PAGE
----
P&O Australia's $400 million luxury liner, which has capacity for almost 2000 passengers, arrived in Sydney on Monday morning.
The ABC showed the ship docking surrounded by tugboats, with a huge banner at the bow reading "We're Home".
The Explorer's return to full service will coincide with that of Ponant's Le Laperouse, which will begin operations between Darwin and Broome on April 28, joining local operators in time for the Kimberley cruise season.
NSW, Victoria and Queensland have outlined testing and vaccination requirements for passengers and crew in preparation for the ships to return.
However, Tasmania is still reviewing whether such a move is safe for the island state.
Peak body Cruise Lines International Association Australia says the lifting of the ban will see "a carefully managed resumption of operations" in a sector that previously supported more than 18,000 jobs.
Cruise Lines' Australasian managing director Joel Katz said before the pandemic more than a million Australians a year took an ocean cruise.
"We now have an opportunity to return to sailing and revive an industry that was worth more than $5 billion annually to the Australian economy," he said.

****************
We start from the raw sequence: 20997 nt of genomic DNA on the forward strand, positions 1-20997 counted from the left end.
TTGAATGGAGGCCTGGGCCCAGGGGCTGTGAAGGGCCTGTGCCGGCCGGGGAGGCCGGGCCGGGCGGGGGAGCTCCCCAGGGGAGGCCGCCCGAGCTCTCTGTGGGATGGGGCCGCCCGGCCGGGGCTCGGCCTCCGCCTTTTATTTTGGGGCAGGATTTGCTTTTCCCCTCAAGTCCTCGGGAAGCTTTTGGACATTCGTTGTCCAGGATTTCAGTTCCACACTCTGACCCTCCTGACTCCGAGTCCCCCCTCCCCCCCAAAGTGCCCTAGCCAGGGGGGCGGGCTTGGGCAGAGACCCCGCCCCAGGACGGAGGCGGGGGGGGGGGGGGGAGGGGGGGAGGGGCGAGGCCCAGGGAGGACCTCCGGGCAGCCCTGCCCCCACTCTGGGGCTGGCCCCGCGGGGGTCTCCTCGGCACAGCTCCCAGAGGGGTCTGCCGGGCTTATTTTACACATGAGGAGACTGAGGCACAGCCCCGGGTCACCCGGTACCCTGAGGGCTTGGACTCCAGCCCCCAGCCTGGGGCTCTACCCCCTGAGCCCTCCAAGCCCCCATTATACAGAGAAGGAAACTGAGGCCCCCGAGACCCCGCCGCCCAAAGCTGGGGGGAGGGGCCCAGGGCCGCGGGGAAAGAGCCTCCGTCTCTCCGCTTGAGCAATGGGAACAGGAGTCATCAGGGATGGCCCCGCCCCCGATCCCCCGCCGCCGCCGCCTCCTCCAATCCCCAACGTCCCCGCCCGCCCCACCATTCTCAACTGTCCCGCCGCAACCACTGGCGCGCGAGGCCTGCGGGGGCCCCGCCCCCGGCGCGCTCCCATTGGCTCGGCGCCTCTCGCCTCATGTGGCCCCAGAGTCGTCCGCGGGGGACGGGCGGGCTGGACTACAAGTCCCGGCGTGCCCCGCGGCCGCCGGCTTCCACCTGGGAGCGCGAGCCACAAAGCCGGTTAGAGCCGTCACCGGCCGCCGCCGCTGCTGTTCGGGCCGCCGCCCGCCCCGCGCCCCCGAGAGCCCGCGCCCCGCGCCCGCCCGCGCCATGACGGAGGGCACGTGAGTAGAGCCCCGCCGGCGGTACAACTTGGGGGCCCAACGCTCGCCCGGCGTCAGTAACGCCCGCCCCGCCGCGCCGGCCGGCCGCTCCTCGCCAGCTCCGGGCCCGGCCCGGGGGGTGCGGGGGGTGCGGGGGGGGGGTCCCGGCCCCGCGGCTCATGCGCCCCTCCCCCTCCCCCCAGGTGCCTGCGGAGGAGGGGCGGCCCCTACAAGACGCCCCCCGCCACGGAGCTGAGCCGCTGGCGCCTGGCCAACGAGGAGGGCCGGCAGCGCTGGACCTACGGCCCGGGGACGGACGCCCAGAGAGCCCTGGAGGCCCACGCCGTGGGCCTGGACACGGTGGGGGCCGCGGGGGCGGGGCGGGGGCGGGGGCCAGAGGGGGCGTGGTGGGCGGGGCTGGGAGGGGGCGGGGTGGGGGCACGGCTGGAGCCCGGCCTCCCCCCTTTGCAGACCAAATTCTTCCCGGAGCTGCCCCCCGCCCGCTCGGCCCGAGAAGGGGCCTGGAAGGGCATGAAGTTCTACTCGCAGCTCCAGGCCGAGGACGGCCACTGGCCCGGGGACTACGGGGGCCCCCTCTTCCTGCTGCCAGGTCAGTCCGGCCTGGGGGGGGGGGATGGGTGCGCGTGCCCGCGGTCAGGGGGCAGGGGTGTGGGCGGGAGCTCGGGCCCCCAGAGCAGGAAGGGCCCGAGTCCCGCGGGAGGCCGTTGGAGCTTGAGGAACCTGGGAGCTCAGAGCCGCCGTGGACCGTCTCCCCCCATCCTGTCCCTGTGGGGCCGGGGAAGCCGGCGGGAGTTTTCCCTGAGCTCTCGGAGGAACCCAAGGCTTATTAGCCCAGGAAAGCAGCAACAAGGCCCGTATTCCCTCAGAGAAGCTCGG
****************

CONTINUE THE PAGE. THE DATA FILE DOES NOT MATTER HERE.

"While no setting is immune from COVID-19, the cruise industry's new protocols provide among the highest possible levels of prevention, detection and mitigation."
The move comes despite COVID-19 infections remaining high.
More than 32,000 new cases were reported across the nation on Sunday, along with 17 virus-related deaths, although seven of the eight announced by officials in Western Australia were historical.
Meanwhile, Labor frontbencher Chris Bowen is isolating after testing positive.
"I was looking forward to a few days campaigning in regional Queensland and Brisbane but it isn't to be," he tweeted on Saturday.
Labor's Home Affairs spokeswoman Kristina Keneally and Home Affairs Minister Karen Andrews contracted the virus last week.
Elsewhere, Health Victoria is monitoring the new BA.4 or BA.5 Omicron variant after samples were confirmed in a catchment at Tullamarine, north of Melbourne.
The sub-variant has been recently detected in a small number of cases in South Africa, Botswana, Belgium, Denmark, the United Kingdom and Germany, but is not considered a cause for alarm.